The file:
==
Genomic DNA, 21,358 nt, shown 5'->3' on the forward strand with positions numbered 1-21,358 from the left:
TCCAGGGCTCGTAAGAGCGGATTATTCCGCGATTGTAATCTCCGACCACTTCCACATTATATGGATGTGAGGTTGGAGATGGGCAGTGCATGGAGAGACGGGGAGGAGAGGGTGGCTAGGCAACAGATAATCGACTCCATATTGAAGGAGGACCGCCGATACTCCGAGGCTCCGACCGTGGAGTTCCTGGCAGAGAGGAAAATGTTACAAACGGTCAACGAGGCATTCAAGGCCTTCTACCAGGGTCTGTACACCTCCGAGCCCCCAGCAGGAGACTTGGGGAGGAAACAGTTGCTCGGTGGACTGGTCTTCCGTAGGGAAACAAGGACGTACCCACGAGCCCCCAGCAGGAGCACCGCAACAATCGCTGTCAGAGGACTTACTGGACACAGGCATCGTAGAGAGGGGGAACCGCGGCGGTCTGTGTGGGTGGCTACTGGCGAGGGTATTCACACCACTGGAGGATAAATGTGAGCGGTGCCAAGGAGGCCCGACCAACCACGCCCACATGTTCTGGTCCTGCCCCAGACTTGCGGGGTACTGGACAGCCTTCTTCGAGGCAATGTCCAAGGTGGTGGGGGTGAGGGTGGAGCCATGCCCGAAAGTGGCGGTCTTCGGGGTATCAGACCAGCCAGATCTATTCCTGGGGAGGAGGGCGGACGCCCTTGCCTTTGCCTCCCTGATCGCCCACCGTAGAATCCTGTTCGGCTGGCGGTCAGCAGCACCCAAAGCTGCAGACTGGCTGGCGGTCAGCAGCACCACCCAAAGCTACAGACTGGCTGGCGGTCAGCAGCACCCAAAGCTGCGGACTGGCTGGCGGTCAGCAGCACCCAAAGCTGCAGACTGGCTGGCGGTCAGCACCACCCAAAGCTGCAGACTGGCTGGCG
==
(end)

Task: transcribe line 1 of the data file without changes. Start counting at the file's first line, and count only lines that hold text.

Genomic DNA, 21,358 nt, shown 5'->3' on the forward strand with positions numbered 1-21,358 from the left: